When considering living arrangements for those who are unable to live by themselves, potential customers consider it to be important to carefully look at many nursing homes and assisted living facilities as well as retirement homes, keeping in mind the person's abilities to take care of themselves independently. While certainly not a residential option, many families choose to have their elderly loved one spend several hours per day at an adult daycare center.
Beginning in 2002, Medicare began hosting an online comparison site intended to foster quality improving competition between nursing homes.
Nursing homes are beginning to change the way they are managed and organized to create a more resident-centered environment, so they are more "home-like" and less "hospital-like." In these homes, nursing home units are replaced with a small set of rooms surrounding a common kitchen and living room. The staff giving care is assigned to one of these "households." Residents have far more choices about when they awake, when they eat and what they want to do during the day. They also have access to more companionship such as pets. Many of the facilities utilizing these models refer to such changes as the "Culture Shift" or "Culture Change" occurring in the LTC industry.
"Resident assignment" refers to the extent to which residents are allocated to the same nurse. With this particular system one person is responsible for the entire admission period of the resident. However, this system can cause difficulties for the nurse or care-giver should one of the residents they are assigned to pass away or move to a different facility, as the nurse/caregiver may become attached to the resident(s) they are caring for.
In coming to this conclusion three guidelines must be assessed: structure, process and outcome. Structure is the assessment of the instrumentalities of care and their organization; Process being the quality of the way in which care is given; Outcome being usually specified in terms of health, well-being, patient satisfaction, etc. Using these three criteria find that are strengthened when residents experience resident oriented care.
Communication is also heightened when residents feel comfortable discussing various issues with someone who is experienced with their particular case. In this particular situation nurses are also better able to do longitudinal follow up, which insures the implementation of more lasting results.
Various findings suggest that task-oriented care produces less satisfied residents. In many cases, residents are disoriented and unsure of who to disclose information to and as a result decide not to share information at all.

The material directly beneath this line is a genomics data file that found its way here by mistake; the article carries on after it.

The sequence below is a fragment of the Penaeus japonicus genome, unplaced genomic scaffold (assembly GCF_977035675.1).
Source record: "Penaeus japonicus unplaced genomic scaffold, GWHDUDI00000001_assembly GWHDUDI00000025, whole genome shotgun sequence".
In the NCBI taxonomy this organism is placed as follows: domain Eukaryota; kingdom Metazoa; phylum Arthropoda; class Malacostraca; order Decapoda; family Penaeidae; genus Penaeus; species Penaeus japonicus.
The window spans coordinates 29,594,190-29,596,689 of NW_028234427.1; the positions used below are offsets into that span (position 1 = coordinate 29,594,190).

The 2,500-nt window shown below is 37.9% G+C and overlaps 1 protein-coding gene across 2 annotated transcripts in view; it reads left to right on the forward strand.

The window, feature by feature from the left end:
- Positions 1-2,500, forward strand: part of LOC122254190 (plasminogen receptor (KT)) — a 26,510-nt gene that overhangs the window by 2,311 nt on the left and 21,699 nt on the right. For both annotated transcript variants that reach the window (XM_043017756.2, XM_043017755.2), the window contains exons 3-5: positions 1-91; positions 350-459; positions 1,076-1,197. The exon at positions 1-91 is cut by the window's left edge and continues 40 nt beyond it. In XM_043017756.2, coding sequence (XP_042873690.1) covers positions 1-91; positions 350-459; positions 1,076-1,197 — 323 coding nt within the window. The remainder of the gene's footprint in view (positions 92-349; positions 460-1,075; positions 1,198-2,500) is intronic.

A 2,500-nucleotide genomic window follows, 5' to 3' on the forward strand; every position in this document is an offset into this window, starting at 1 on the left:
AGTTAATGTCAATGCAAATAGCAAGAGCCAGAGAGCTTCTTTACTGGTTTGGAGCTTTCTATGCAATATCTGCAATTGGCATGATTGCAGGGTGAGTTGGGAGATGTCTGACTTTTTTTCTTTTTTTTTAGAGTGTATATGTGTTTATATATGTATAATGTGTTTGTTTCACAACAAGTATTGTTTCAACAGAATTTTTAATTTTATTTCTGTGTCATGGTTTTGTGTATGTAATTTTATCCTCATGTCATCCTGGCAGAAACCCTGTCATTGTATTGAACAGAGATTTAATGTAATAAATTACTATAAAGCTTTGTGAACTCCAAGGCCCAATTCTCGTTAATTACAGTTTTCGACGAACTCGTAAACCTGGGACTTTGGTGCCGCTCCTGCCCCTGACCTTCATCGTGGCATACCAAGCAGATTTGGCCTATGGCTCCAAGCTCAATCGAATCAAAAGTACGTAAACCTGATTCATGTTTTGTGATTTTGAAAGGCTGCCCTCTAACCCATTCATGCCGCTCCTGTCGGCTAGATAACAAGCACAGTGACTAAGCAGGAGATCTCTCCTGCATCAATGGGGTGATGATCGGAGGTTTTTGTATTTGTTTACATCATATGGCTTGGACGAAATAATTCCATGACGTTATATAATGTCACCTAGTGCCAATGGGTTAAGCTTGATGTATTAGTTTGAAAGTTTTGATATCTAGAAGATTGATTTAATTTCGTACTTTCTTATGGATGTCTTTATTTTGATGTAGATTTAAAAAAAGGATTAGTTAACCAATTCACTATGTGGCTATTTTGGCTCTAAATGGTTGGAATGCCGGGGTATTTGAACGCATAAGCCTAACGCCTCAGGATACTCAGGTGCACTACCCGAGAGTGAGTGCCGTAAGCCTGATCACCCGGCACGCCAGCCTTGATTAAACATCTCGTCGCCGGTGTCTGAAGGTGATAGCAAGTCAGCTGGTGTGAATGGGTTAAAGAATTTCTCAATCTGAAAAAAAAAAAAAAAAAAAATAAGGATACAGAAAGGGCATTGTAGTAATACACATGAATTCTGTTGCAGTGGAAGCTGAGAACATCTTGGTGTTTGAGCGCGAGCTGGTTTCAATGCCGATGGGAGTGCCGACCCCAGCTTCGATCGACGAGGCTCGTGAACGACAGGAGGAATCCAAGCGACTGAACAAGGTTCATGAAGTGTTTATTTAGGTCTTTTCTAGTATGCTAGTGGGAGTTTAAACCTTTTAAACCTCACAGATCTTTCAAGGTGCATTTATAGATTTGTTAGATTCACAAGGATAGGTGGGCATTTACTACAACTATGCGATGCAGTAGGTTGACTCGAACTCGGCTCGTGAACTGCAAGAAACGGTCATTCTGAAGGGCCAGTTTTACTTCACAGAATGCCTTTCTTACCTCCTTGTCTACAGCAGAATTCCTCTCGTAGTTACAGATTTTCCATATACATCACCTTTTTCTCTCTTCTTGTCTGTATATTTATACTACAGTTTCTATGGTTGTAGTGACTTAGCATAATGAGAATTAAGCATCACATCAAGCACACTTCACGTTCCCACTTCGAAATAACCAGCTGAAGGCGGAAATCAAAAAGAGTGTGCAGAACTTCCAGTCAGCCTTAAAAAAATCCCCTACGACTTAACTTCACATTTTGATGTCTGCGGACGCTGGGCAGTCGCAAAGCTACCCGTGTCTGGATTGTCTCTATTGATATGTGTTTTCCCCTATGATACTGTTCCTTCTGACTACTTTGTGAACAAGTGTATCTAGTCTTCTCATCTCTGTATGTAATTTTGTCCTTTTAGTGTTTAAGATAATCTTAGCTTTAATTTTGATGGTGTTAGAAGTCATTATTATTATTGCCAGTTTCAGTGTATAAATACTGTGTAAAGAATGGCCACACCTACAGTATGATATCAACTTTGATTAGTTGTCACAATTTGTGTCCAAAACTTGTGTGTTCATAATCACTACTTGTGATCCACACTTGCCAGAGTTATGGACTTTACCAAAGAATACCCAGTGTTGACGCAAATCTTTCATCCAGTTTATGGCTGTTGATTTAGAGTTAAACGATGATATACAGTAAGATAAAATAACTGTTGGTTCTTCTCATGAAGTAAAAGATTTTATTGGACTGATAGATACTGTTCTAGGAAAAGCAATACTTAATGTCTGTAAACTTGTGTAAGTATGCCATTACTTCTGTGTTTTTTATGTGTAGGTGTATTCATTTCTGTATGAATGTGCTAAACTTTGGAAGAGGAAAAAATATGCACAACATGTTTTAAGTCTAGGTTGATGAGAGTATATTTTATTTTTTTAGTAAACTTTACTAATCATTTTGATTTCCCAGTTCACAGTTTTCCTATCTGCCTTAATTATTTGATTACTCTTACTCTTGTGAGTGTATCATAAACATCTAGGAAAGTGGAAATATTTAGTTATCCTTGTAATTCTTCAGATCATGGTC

Patients usually complain of loneliness and feelings of displacement.
"Resident assignment" is allocated to numerous nurses as opposed to one person carrying the responsibility of one resident. Because the load on one nurse can become so great, various nurses are unable to identify with gradual emotional and physical changes experienced by one particular resident. Resident information has the ability to get misplaced or undocumented because of the numerous amounts of nurses that deal with one resident.
In the United Kingdom, you have the right to choose your care home. Care homes and care homes with nursing are regulated by different organisations in England, Scotland, Wales and Northern Ireland.
To enter a care home, you need an assessment of needs and of your financial condition from your local council. You may also have an assessment by a nurse, should you require nursing care.
The cost of a care home is means tested in England.
As of February 2008 in England, the lower income limit is £13,000. At this income level, all your income from pensions, savings, benefits and other sources, except a "personal expenses allowance" (currently £20.45), will go to paying the care home fees. The local council pays the remaining contribution. Between the lower limit and the upper income limit, the personal expenses allowance is reduced by £1/week for every £250 higher income you have. If you earn more than the upper level, currently £21,500, you will have to pay the full cost of the care home yourself. If you require additional nursing care, you can get assessed for this and get additional financial support through the National Health Service (NHS).
Care homes for adults in England are regulated by the Commission for Social Care Inspection, and they are inspected at least every three years. In Wales the Care Standards Inspectorate for Wales has responsibility for oversight, In Scotland the Scottish Commission for the Regulation of Care and in Northern Ireland the Regulation and Quality Improvement Authority in Northern Ireland.
Another growing trend in the Nursing Home Industry is the increasing number of for-profit institutions which are going into business in order to reap profits from the soon-to-retire "baby boomer" generation. These institutions can often provide adequate care, but the quality of care compared to that found at non-profit institutions has not yet been adequately studied.